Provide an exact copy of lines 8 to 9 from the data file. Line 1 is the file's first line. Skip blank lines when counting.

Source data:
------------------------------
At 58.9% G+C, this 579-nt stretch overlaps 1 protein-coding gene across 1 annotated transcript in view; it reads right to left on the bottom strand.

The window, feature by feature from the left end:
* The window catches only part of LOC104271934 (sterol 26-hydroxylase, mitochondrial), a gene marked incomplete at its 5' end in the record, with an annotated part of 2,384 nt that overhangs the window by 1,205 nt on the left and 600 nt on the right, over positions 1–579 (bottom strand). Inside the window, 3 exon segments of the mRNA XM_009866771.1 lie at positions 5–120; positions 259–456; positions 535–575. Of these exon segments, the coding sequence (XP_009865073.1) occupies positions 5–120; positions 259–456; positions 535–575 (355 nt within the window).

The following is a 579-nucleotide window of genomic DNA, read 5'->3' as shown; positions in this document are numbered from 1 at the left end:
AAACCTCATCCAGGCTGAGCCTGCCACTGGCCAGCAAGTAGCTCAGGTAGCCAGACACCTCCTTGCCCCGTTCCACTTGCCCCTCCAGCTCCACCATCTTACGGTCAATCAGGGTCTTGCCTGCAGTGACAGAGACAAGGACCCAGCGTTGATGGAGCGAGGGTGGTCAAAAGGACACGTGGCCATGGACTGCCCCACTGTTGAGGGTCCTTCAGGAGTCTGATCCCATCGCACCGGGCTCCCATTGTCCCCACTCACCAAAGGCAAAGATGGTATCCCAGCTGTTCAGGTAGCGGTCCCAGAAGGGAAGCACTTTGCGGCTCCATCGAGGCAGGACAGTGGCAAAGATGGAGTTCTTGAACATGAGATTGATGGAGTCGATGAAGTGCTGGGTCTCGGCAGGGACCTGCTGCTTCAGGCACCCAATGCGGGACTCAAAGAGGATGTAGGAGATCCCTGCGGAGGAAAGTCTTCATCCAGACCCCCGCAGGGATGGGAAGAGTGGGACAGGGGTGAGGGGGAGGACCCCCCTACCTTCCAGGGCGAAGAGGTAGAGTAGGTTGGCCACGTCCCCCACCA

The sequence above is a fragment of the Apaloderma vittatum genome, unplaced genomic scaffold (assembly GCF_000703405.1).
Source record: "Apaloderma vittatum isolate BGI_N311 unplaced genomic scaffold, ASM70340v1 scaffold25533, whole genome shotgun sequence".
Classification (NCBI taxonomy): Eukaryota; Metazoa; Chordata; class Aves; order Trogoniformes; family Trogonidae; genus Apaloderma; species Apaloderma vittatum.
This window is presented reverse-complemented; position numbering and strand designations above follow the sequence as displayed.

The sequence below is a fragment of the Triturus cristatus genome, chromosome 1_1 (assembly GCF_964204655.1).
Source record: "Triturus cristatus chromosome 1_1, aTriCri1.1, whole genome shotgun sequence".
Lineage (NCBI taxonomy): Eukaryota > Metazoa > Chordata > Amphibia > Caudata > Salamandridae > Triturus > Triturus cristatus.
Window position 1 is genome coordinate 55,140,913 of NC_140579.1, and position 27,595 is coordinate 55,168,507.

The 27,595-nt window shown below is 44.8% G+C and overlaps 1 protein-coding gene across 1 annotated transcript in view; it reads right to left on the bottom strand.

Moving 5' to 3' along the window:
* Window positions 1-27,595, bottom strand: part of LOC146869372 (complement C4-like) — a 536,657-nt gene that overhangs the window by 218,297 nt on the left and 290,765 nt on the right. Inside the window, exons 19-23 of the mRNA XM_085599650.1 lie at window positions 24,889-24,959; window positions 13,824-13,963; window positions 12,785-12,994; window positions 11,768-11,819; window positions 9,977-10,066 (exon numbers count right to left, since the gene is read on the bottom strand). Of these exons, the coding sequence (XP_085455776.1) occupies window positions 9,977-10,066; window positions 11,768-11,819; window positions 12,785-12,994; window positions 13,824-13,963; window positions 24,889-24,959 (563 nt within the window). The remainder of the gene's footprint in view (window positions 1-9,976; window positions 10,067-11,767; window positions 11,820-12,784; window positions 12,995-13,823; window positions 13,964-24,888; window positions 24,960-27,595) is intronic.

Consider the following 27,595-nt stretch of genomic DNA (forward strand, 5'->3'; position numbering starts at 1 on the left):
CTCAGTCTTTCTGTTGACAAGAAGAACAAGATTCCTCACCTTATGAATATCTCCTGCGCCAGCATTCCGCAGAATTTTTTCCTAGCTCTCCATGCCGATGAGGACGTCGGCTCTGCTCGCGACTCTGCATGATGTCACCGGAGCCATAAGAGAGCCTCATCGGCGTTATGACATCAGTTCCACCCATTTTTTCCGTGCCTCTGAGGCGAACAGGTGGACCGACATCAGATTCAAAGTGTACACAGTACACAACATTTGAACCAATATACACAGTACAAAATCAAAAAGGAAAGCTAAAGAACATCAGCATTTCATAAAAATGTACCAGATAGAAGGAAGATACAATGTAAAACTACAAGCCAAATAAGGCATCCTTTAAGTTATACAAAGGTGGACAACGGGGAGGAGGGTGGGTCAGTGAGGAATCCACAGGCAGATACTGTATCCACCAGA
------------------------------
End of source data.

Classification (NCBI taxonomy): Eukaryota; Metazoa; Chordata; class Aves; order Trogoniformes; family Trogonidae; genus Apaloderma; species Apaloderma vittatum.
This window is presented reverse-complemented; position numbering and strand designations above follow the sequence as displayed.